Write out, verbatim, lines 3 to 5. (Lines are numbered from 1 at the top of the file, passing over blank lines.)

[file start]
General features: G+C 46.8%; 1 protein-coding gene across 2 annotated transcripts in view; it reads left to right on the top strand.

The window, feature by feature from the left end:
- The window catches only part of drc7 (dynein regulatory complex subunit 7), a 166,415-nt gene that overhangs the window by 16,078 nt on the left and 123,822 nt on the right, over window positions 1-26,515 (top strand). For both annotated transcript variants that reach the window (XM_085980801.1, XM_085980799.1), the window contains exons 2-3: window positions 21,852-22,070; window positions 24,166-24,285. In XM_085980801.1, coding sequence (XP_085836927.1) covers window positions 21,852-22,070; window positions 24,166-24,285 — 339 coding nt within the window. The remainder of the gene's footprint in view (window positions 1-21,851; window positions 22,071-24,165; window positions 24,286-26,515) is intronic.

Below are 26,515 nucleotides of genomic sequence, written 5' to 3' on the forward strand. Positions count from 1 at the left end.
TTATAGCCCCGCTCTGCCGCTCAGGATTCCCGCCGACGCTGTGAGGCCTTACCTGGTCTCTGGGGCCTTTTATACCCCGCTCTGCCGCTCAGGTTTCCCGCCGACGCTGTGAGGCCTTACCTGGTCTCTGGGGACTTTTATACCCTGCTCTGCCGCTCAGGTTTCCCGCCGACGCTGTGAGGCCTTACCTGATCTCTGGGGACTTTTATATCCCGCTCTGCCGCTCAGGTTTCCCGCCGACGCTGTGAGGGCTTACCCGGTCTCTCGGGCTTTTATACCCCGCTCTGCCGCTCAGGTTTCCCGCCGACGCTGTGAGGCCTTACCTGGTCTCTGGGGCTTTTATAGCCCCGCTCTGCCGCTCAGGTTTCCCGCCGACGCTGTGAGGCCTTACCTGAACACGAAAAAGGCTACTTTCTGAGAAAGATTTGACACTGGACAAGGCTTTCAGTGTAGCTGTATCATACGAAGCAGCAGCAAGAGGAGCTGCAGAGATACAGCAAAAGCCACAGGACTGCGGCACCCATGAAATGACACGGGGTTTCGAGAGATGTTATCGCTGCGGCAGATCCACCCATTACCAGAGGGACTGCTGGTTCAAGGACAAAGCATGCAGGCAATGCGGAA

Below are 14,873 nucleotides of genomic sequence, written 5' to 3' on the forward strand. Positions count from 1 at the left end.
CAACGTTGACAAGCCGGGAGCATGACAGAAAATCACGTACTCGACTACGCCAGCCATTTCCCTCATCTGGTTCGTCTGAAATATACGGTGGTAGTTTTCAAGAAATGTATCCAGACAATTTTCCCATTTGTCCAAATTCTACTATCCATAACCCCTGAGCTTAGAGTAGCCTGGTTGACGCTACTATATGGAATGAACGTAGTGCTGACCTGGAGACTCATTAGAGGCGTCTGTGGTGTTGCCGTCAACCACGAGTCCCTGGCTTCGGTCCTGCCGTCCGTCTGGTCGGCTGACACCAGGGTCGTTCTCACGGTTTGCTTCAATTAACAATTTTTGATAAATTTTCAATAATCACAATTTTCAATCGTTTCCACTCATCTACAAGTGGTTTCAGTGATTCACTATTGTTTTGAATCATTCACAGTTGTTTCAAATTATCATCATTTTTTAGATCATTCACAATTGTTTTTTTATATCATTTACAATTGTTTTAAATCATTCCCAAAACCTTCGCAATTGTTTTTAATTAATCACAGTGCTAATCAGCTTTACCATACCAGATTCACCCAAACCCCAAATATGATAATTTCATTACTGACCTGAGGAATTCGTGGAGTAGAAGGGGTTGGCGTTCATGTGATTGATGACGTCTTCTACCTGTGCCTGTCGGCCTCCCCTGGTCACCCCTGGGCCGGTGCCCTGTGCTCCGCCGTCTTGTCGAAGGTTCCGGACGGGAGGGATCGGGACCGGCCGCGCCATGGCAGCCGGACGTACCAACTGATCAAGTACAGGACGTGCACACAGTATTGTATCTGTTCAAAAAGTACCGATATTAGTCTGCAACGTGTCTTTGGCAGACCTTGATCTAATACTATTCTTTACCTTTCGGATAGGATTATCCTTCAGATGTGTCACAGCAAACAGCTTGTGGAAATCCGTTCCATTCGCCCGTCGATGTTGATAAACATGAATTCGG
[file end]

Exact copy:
- The window catches only part of drc7 (dynein regulatory complex subunit 7), a 166,415-nt gene that overhangs the window by 16,078 nt on the left and 123,822 nt on the right, over window positions 1-26,515 (top strand). For both annotated transcript variants that reach the window (XM_085980801.1, XM_085980799.1), the window contains exons 2-3: window positions 21,852-22,070; window positions 24,166-24,285. In XM_085980801.1, coding sequence (XP_085836927.1) covers window positions 21,852-22,070; window positions 24,166-24,285 — 339 coding nt within the window. The remainder of the gene's footprint in view (window positions 1-21,851; window positions 22,071-24,165; window positions 24,286-26,515) is intronic.

Below are 26,515 nucleotides of genomic sequence, written 5' to 3' on the forward strand. Positions count from 1 at the left end.
TTATAGCCCCGCTCTGCCGCTCAGGATTCCCGCCGACGCTGTGAGGCCTTACCTGGTCTCTGGGGCCTTTTATACCCCGCTCTGCCGCTCAGGTTTCCCGCCGACGCTGTGAGGCCTTACCTGGTCTCTGGGGACTTTTATACCCTGCTCTGCCGCTCAGGTTTCCCGCCGACGCTGTGAGGCCTTACCTGATCTCTGGGGACTTTTATATCCCGCTCTGCCGCTCAGGTTTCCCGCCGACGCTGTGAGGGCTTACCCGGTCTCTCGGGCTTTTATACCCCGCTCTGCCGCTCAGGTTTCCCGCCGACGCTGTGAGGCCTTACCTGGTCTCTGGGGCTTTTATAGCCCCGCTCTGCCGCTCAGGTTTCCCGCCGACGCTGTGAGGCCTTACCTGAACACGAAAAAGGCTACTTTCTGAGAAAGATTTGACACTGGACAAGGCTTTCAGTGTAGCTGTATCATACGAAGCAGCAGCAAGAGGAGCTGCAGAGATACAGCAAAAGCCACAGGACTGCGGCACCCATGAAATGACACGGGGTTTCGAGAGATGTTATCGCTGCGGCAGATCCACCCATTACCAGAGGGACTGCTGGTTCAAGGACAAAGCATGCAGGCAATGCGGAA